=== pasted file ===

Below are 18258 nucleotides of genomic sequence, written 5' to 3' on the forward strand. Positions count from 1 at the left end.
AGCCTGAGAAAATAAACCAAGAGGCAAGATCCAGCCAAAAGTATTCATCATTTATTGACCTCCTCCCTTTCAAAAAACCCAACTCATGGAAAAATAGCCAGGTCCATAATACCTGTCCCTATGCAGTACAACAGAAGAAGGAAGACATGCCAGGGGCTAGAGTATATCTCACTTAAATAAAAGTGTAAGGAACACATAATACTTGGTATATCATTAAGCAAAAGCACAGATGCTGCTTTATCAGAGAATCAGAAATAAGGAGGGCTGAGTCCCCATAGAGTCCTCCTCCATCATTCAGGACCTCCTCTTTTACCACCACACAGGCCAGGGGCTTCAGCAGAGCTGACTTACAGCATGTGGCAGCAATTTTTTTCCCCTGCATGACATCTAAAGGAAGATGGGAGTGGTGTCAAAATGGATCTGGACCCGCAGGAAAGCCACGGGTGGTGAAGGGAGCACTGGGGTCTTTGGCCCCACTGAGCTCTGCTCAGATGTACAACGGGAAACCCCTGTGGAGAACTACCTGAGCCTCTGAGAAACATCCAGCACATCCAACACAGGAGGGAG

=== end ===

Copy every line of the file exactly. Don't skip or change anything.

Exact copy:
Below are 18258 nucleotides of genomic sequence, written 5' to 3' on the forward strand. Positions count from 1 at the left end.
AGCCTGAGAAAATAAACCAAGAGGCAAGATCCAGCCAAAAGTATTCATCATTTATTGACCTCCTCCCTTTCAAAAAACCCAACTCATGGAAAAATAGCCAGGTCCATAATACCTGTCCCTATGCAGTACAACAGAAGAAGGAAGACATGCCAGGGGCTAGAGTATATCTCACTTAAATAAAAGTGTAAGGAACACATAATACTTGGTATATCATTAAGCAAAAGCACAGATGCTGCTTTATCAGAGAATCAGAAATAAGGAGGGCTGAGTCCCCATAGAGTCCTCCTCCATCATTCAGGACCTCCTCTTTTACCACCACACAGGCCAGGGGCTTCAGCAGAGCTGACTTACAGCATGTGGCAGCAATTTTTTTCCCCTGCATGACATCTAAAGGAAGATGGGAGTGGTGTCAAAATGGATCTGGACCCGCAGGAAAGCCACGGGTGGTGAAGGGAGCACTGGGGTCTTTGGCCCCACTGAGCTCTGCTCAGATGTACAACGGGAAACCCCTGTGGAGAACTACCTGAGCCTCTGAGAAACATCCAGCACATCCAACACAGGAGGGAG